Turkey arrests IS suspects planning 'fear and chaos campaign'

Turkey arrests IS suspects planning 'fear and chaos campaign'
Turkish police have arrested nine suspected members of the Islamic State group who planned to launch terrorist attacks on opposition party ahead of last Sunday's election.
2 min read
04 November, 2015
Turkish anti-terror squads have swooped on a number of suspected IS hideouts [Anadolu]

Turkey has arrested nine suspected members of the Islamic State group for allegedly plotting suicide attacks on a political party and an opposition newspaper, media reports said Wednesday.

Police detained two suspects after a car chase on Friday in the south-eastern province of Gaziantep near the Syrian border and another seven accomplices were detained in later police raids, the Dogan news agency reported.

The suspects were acting on the orders of high-ranking IS members in Syria and had planned to create "an atmosphere of fear and chaos" ahead of last Sunday's parliamentary election, the Gaziantep governor's office said in a statement.

The nine, who were caught with grenades, explosives and suicide vests, were plotting suicide bomb attacks on the Istanbul headquarters of an unidentified party and the leading opposition Cumhuriyet newspaper.

Turkish police had boosted security at the paper's offices in Istanbul and Ankara after a tip-off that it had been targeted by IS extremists.

Security has been high in Turkey since a massive twin suicide bombing on a peace rally in Ankara on October 10 that killed 102 people in the worst such atrocity in the country's history.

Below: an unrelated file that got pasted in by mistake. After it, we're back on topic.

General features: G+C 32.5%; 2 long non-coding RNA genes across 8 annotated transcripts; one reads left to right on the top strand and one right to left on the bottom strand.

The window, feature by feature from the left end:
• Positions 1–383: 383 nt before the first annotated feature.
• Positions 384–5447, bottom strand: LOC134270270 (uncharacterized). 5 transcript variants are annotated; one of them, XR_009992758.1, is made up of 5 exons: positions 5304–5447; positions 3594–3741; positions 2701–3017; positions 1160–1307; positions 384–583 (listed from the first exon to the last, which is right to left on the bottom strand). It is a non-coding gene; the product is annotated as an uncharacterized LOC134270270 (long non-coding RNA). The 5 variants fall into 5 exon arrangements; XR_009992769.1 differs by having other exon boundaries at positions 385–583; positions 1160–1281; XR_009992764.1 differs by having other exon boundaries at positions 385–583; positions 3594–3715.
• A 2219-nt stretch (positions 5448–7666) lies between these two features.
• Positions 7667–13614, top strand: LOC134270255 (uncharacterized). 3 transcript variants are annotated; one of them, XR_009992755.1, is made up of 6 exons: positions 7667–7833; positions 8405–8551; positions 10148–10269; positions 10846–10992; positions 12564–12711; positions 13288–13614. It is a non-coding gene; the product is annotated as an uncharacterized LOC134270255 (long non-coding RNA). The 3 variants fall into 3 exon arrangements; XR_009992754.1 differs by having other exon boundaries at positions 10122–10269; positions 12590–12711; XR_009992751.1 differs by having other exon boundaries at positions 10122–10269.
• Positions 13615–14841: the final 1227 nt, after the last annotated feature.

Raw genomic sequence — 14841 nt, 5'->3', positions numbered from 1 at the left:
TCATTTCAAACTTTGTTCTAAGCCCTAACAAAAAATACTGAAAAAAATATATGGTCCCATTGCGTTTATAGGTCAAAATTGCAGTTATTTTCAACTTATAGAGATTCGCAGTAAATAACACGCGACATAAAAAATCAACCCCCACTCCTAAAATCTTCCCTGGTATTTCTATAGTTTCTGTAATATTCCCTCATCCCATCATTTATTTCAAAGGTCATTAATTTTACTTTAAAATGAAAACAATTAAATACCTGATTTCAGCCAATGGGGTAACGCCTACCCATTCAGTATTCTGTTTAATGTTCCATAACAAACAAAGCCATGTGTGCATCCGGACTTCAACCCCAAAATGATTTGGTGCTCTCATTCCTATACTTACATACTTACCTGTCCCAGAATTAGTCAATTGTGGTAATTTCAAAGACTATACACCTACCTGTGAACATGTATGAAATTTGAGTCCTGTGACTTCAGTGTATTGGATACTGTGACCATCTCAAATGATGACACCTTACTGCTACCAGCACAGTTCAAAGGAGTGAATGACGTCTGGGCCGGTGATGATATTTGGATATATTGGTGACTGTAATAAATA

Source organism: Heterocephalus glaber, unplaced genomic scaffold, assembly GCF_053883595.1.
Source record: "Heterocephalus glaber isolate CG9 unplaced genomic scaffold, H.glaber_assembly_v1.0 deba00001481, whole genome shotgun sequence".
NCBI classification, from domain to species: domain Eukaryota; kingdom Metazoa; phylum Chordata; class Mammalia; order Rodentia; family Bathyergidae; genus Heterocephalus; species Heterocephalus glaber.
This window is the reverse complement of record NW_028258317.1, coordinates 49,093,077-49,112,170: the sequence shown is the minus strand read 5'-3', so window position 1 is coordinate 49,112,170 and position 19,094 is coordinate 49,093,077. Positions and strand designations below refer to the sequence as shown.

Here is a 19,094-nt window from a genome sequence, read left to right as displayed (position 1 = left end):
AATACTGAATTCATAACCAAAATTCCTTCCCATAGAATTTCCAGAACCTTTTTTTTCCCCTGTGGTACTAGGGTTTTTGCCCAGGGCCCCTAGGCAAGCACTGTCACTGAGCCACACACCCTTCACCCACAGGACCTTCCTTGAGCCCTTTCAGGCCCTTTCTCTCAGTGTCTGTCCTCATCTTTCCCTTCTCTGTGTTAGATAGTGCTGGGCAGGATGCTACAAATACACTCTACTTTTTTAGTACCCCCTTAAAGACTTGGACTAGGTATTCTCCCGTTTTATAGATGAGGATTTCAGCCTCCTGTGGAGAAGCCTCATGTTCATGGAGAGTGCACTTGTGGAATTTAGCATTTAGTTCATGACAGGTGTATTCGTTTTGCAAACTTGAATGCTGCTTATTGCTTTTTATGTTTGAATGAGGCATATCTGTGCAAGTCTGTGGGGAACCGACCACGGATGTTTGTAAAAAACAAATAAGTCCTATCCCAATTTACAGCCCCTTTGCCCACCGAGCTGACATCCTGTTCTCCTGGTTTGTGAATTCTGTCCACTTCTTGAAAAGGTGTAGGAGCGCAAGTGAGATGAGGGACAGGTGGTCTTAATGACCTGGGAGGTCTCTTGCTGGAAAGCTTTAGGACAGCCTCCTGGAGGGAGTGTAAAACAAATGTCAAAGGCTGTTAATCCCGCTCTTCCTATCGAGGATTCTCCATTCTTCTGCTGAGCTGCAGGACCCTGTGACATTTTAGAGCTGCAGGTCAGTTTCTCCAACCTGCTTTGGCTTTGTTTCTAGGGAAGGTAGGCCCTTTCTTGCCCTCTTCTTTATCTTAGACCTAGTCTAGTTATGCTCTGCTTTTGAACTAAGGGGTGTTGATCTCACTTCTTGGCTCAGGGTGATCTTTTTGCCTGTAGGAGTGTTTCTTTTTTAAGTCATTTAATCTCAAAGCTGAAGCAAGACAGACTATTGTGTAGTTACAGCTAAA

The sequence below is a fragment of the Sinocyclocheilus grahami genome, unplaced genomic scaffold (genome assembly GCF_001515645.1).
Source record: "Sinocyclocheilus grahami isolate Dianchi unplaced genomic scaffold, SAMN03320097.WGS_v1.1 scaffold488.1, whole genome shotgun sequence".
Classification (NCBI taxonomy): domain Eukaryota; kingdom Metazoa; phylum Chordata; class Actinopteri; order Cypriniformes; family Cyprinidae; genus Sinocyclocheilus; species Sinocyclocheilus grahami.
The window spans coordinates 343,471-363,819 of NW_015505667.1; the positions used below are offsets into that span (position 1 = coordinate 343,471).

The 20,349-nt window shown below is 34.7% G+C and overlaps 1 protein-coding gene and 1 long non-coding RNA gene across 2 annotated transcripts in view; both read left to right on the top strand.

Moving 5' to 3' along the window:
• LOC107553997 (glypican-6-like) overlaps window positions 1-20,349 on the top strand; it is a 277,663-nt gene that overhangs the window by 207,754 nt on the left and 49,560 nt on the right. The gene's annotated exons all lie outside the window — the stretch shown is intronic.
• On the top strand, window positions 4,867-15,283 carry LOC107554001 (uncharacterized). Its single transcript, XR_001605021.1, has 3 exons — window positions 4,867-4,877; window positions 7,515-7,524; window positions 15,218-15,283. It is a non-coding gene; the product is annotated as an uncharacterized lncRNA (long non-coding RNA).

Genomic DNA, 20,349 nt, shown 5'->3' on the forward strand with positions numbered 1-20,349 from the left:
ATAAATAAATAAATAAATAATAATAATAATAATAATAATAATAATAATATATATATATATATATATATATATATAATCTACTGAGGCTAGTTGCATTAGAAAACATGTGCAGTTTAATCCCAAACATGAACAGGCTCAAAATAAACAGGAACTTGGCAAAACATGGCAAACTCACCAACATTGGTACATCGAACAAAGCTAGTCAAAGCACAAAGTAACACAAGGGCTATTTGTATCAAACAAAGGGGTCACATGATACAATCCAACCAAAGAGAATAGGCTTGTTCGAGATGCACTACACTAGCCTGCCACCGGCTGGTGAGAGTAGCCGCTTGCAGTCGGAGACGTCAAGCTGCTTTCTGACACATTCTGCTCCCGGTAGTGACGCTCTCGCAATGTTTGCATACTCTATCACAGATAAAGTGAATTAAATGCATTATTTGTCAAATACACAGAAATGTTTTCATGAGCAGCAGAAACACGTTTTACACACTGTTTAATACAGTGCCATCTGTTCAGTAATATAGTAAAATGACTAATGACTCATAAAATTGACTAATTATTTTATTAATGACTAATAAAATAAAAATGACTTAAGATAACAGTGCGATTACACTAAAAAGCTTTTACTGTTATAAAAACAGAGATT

Turkish prosecutors said the attack was ordered by IS in Syria and that a sleeper cell in Gaziantep was planning further attacks on Turkish soil.

Presidential mandate

Turkey's outgoing President Recep Tayyip Erdogan's Justice and Development Party (AKP) won a majority in last weekend's election. 

Erdogan's spokesman said on Wednesday that the president will look to extend the powers of his office, and this will be a "leap forward" for Turkey.

"We have a clear opinion that the presidential system will help Turkey jump to another league," Ibrahim Kalin told reporters in Ankara, signalling that the issue could be put to the Turkish people in a referendum.

It is no secret that Erdogan, who has dominated Turkish politics since he became premier in 2003, is seeking to broaden his role into a US-style executive presidency. 

In Sunday's election, the AKP won 317 seats in the 550-member parliament - still short of the 330 needed to change the constitution and  give the president greater powers.

Kalin hinted at a referendum, saying: "This is an issue that can be finalised after consulting with the people... If the mechanism to do this is a referendum, then one will be held."

Later on Wednesday, Erdogan called for a new constitution during a televised speech in Ankara.

"Solving the issue of a new constitution was one of the most important messages of 1 November."

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